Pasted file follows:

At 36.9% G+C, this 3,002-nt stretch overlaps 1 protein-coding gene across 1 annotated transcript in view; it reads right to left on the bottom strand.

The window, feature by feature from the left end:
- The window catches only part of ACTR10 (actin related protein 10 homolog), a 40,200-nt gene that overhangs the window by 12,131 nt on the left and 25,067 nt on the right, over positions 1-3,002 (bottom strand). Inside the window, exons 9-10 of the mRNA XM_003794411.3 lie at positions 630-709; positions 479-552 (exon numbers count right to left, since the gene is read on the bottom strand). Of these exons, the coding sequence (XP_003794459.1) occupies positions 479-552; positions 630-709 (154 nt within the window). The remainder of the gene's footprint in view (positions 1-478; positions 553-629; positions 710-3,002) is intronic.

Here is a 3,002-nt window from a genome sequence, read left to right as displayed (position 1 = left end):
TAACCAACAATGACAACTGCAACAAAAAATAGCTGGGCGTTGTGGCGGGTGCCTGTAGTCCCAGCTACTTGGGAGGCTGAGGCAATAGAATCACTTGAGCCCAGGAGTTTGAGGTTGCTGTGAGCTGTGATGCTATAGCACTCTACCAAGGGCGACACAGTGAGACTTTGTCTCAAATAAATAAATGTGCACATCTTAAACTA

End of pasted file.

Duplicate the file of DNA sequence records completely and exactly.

At 36.9% G+C, this 3,002-nt stretch overlaps 1 protein-coding gene across 1 annotated transcript in view; it reads right to left on the bottom strand.

The window, feature by feature from the left end:
- The window catches only part of ACTR10 (actin related protein 10 homolog), a 40,200-nt gene that overhangs the window by 12,131 nt on the left and 25,067 nt on the right, over positions 1-3,002 (bottom strand). Inside the window, exons 9-10 of the mRNA XM_003794411.3 lie at positions 630-709; positions 479-552 (exon numbers count right to left, since the gene is read on the bottom strand). Of these exons, the coding sequence (XP_003794459.1) occupies positions 479-552; positions 630-709 (154 nt within the window). The remainder of the gene's footprint in view (positions 1-478; positions 553-629; positions 710-3,002) is intronic.

Here is a 3,002-nt window from a genome sequence, read left to right as displayed (position 1 = left end):
TAACCAACAATGACAACTGCAACAAAAAATAGCTGGGCGTTGTGGCGGGTGCCTGTAGTCCCAGCTACTTGGGAGGCTGAGGCAATAGAATCACTTGAGCCCAGGAGTTTGAGGTTGCTGTGAGCTGTGATGCTATAGCACTCTACCAAGGGCGACACAGTGAGACTTTGTCTCAAATAAATAAATGTGCACATCTTAAACTA